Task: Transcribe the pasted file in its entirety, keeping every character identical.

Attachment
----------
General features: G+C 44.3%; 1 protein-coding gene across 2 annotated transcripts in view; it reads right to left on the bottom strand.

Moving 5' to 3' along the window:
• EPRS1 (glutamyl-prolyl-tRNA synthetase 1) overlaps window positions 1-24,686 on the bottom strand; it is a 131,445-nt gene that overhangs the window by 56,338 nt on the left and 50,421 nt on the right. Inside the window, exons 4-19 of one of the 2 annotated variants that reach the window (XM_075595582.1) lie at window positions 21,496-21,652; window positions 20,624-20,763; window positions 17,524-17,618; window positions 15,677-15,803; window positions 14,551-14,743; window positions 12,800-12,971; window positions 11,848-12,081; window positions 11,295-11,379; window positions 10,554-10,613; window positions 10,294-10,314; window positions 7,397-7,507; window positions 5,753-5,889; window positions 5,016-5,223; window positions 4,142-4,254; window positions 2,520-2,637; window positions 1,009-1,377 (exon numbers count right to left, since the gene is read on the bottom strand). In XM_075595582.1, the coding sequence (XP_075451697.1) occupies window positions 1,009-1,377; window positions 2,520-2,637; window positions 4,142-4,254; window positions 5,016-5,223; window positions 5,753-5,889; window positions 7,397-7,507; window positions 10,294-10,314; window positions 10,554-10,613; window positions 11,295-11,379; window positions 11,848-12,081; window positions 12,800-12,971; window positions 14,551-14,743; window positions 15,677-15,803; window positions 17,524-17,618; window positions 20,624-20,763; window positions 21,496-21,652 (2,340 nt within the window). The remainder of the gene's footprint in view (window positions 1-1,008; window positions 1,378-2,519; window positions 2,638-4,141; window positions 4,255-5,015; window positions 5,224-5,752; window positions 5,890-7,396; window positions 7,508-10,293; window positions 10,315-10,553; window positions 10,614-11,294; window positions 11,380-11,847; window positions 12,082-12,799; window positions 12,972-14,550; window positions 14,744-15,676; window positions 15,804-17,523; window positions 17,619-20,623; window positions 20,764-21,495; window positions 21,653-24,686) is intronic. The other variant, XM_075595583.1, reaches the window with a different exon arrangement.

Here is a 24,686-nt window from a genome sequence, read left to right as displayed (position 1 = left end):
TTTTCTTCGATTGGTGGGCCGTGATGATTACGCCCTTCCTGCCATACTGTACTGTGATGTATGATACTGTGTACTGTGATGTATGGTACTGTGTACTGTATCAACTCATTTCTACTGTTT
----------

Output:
General features: G+C 44.3%; 1 protein-coding gene across 2 annotated transcripts in view; it reads right to left on the bottom strand.

Moving 5' to 3' along the window:
• EPRS1 (glutamyl-prolyl-tRNA synthetase 1) overlaps window positions 1-24,686 on the bottom strand; it is a 131,445-nt gene that overhangs the window by 56,338 nt on the left and 50,421 nt on the right. Inside the window, exons 4-19 of one of the 2 annotated variants that reach the window (XM_075595582.1) lie at window positions 21,496-21,652; window positions 20,624-20,763; window positions 17,524-17,618; window positions 15,677-15,803; window positions 14,551-14,743; window positions 12,800-12,971; window positions 11,848-12,081; window positions 11,295-11,379; window positions 10,554-10,613; window positions 10,294-10,314; window positions 7,397-7,507; window positions 5,753-5,889; window positions 5,016-5,223; window positions 4,142-4,254; window positions 2,520-2,637; window positions 1,009-1,377 (exon numbers count right to left, since the gene is read on the bottom strand). In XM_075595582.1, the coding sequence (XP_075451697.1) occupies window positions 1,009-1,377; window positions 2,520-2,637; window positions 4,142-4,254; window positions 5,016-5,223; window positions 5,753-5,889; window positions 7,397-7,507; window positions 10,294-10,314; window positions 10,554-10,613; window positions 11,295-11,379; window positions 11,848-12,081; window positions 12,800-12,971; window positions 14,551-14,743; window positions 15,677-15,803; window positions 17,524-17,618; window positions 20,624-20,763; window positions 21,496-21,652 (2,340 nt within the window). The remainder of the gene's footprint in view (window positions 1-1,008; window positions 1,378-2,519; window positions 2,638-4,141; window positions 4,255-5,015; window positions 5,224-5,752; window positions 5,890-7,396; window positions 7,508-10,293; window positions 10,315-10,553; window positions 10,614-11,294; window positions 11,380-11,847; window positions 12,082-12,799; window positions 12,972-14,550; window positions 14,744-15,676; window positions 15,804-17,523; window positions 17,619-20,623; window positions 20,764-21,495; window positions 21,653-24,686) is intronic. The other variant, XM_075595583.1, reaches the window with a different exon arrangement.

Here is a 24,686-nt window from a genome sequence, read left to right as displayed (position 1 = left end):
TTTTCTTCGATTGGTGGGCCGTGATGATTACGCCCTTCCTGCCATACTGTACTGTGATGTATGATACTGTGTACTGTGATGTATGGTACTGTGTACTGTATCAACTCATTTCTACTGTTT